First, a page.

FRESCO - A NEW - OLD TECHNIQUE

If we Need to ship a fresco we cannot ship the fresco with the wall attached to it.  So we follow the following technique:

The Calicot method / strappo ( recognized by the Superintendence of Fine Arts for restoring ancient works) is shown below. All of the items on this web site were first painted on a stone / masonry wall on fresh plaster and then removed from the wall using the above technique. The only difference is that after we remove the fresco, instead of gluing it back to the wall we glue it to a canvas frame it and sell it as a panel painting.

Fresco painting

Fresco painting is a very old technique. It reached the height of splendor with the Renaissance masters and was used to decorate buildings and church vaults. A fresco is painted on fresh (fresco) plaster made of slaked lime and sieved siliceous river sand plus pigments diluted with plain water. The painting must be done quickly and surely, before the base has time to dry. (Murals are instead painted over dry plaster). The chemical reaction between the calcium hydrate and carbonic acid in the atmosphere fixes the painting and makes it insoluble. This technique was used to decorate buildings and church vaults.


Above: Sergio Bonometti applying the fresch plaster to his studio wall

The Calicot method / strappo ( recognized by the Superintendence of Fine Arts for restoring ancient works) : Through the centuries as the buildings were demolished,  whether by man or natural causes, the works were saved by removing the frescoes from the original walls and transferring them to other bases using canvas and animal glue. Some frescoes are several hundred years old. When the plaster behind the fresco deteriorates the fresco needs to be removed from the wall, the plaster must be fixed and then the fresco must be glued back to the original wall.

Our method for panel frescoes: Actually our method does not differ from the classical fresco method ? All of the items on this web site were first painted on a stone wall on fresh plaster and then removed from the wall using the above technique (calicot method). The only difference is that after we remove the fresco, instead of gluing it back to the wall we glue it to a canvas frame it and sell it as a panel painting.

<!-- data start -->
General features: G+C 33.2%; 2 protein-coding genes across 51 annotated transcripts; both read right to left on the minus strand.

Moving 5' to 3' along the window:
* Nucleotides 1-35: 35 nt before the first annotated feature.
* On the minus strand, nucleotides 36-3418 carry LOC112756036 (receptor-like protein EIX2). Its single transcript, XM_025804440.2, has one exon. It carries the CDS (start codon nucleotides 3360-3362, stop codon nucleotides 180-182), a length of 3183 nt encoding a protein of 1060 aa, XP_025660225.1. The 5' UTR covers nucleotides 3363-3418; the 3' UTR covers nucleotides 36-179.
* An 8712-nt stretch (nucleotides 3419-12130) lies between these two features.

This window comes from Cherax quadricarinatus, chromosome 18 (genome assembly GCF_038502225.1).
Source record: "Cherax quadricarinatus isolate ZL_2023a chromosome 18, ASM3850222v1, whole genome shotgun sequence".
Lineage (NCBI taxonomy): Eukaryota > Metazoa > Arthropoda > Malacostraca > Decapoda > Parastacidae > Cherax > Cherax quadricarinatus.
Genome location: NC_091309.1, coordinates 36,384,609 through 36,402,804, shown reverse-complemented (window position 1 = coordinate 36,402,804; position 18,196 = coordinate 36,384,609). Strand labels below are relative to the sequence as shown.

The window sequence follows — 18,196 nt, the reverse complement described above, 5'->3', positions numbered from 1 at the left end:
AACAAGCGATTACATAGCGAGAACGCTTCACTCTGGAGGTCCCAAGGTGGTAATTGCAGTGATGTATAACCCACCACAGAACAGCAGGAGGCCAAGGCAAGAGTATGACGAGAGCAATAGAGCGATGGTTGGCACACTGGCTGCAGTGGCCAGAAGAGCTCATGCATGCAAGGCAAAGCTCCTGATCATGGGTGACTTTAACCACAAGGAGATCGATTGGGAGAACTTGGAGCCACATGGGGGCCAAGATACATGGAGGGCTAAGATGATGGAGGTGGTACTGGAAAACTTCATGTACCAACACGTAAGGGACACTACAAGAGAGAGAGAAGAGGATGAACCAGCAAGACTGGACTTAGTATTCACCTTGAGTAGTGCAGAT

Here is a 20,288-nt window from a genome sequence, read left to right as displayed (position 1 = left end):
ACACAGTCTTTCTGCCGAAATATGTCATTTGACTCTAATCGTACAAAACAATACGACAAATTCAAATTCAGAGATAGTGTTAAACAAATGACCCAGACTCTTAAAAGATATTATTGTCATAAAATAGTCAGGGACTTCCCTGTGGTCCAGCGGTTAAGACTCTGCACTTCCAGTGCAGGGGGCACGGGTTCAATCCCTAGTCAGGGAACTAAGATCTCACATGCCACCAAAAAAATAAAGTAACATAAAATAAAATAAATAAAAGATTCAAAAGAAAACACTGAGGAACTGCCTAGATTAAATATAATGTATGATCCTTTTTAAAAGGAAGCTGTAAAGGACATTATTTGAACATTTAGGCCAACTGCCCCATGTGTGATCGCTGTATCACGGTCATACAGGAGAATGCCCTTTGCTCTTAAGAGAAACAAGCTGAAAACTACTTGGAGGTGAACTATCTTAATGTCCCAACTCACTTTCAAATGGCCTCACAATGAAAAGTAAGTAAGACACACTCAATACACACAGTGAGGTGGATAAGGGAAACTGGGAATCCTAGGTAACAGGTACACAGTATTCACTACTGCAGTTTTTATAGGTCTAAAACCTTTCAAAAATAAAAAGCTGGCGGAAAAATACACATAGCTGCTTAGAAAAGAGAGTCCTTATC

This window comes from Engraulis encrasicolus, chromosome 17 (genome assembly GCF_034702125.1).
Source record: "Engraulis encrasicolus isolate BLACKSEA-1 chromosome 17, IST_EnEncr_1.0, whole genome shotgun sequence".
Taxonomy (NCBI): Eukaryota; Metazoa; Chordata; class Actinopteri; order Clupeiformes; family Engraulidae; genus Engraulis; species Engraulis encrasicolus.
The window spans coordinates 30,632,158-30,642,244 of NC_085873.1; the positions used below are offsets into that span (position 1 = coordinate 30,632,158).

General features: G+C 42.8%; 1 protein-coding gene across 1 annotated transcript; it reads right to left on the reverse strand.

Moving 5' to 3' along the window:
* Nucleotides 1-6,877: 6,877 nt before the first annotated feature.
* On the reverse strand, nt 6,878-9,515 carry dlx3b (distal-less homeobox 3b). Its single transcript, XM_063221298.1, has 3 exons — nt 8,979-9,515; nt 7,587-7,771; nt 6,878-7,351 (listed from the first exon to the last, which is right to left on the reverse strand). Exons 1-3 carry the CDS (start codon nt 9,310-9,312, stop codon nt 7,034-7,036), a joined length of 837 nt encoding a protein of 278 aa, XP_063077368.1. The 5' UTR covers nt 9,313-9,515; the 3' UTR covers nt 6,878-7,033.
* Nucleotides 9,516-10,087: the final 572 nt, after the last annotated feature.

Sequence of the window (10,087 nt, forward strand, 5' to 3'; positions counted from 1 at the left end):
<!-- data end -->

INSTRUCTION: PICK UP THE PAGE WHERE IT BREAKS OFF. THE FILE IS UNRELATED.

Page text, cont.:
Why we do not paint directly on the canvas:

Plaster does not stick to canvas so in order to 'make it stick' we would have to mix solvent and/or glues. The addition of these substances changes the appearance. To maintain the look as close to the original as possible, we use the Calicot method by removing the fresco from the stone wall and gluing on the canvas. Also this method allow us to use just the pigment of the colors mixed with sand.  In substance if you like the antique look this is the best way to go.


Above: Sergio Bonometti making a drawing of the future fresco painting

Why portable (Panel) Fresco :

The fresco look is very different than oil paintings or murals. Frescoes do not have colors as bright as a mural. Anyone who has visited Italy and Europe in general will notice immediately the difference between (for example) a Mexican mural (or an oil painting) and a fresco. If you want a room that will make you 'feel' like you are in Italy this style of painting is probably what you are looking for. If this look is what you want then buying one or two of our frescoes is an inexpensive solution - hang them in your room and they will give you the look and feel of Italy. It is cheaper than flying Sergio and Giovanni to your place and feeding them for a week for example! Also you might move after a few years and having a fresco panel will allow you to take it to your new place.

ALL the frescoes on this web site are painted by Sergio Bonometti or his art center . The fresco technique gives our items soft colors and the same look as frescoes painted hundreds and thousands of years ago. (Unfortunately, computers cannot reproduce this look accurately so the above items may appear to resemble paintings).


Above: Sergio Bonometti making a coloring the fresco

Art director

After graduating from the Caravaggio Art School in Brescia, Sergio Bonometti attended The Brera Academy of fine arts in Milan for Several years. There he honed his artistic Skills working alongside famous fresco Painters renovating decorating palaces, Villas and large hotels. Sergio Bonometti's twenty years experience And artistic qualities enable Italian Frescoes.  To turn out top quality works to enhance the Furnishing of stylish homes and other Settings. Italian Frescoes / Lifeinitaly guarantees that our Fresco are made in Italy using the above Techniques only.